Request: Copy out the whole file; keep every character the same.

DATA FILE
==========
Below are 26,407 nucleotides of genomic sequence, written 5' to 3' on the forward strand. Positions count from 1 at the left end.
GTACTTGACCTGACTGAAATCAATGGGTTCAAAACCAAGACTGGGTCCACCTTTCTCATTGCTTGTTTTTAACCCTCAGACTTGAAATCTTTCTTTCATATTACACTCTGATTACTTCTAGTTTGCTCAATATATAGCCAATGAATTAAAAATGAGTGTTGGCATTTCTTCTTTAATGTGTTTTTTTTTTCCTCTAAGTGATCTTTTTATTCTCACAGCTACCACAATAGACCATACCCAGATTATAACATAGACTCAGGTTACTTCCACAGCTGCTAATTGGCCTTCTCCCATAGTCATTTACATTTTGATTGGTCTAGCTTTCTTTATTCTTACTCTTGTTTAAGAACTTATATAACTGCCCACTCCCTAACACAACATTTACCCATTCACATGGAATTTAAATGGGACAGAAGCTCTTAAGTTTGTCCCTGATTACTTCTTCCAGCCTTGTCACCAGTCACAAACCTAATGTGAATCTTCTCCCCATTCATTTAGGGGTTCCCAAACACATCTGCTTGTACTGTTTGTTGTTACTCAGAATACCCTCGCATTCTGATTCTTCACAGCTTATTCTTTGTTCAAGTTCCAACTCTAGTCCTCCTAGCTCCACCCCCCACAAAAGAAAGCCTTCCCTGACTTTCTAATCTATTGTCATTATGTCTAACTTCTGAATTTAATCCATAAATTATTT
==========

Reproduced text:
Below are 26,407 nucleotides of genomic sequence, written 5' to 3' on the forward strand. Positions count from 1 at the left end.
GTACTTGACCTGACTGAAATCAATGGGTTCAAAACCAAGACTGGGTCCACCTTTCTCATTGCTTGTTTTTAACCCTCAGACTTGAAATCTTTCTTTCATATTACACTCTGATTACTTCTAGTTTGCTCAATATATAGCCAATGAATTAAAAATGAGTGTTGGCATTTCTTCTTTAATGTGTTTTTTTTTTCCTCTAAGTGATCTTTTTATTCTCACAGCTACCACAATAGACCATACCCAGATTATAACATAGACTCAGGTTACTTCCACAGCTGCTAATTGGCCTTCTCCCATAGTCATTTACATTTTGATTGGTCTAGCTTTCTTTATTCTTACTCTTGTTTAAGAACTTATATAACTGCCCACTCCCTAACACAACATTTACCCATTCACATGGAATTTAAATGGGACAGAAGCTCTTAAGTTTGTCCCTGATTACTTCTTCCAGCCTTGTCACCAGTCACAAACCTAATGTGAATCTTCTCCCCATTCATTTAGGGGTTCCCAAACACATCTGCTTGTACTGTTTGTTGTTACTCAGAATACCCTCGCATTCTGATTCTTCACAGCTTATTCTTTGTTCAAGTTCCAACTCTAGTCCTCCTAGCTCCACCCCCCACAAAAGAAAGCCTTCCCTGACTTTCTAATCTATTGTCATTATGTCTAACTTCTGAATTTAATCCATAAATTATTT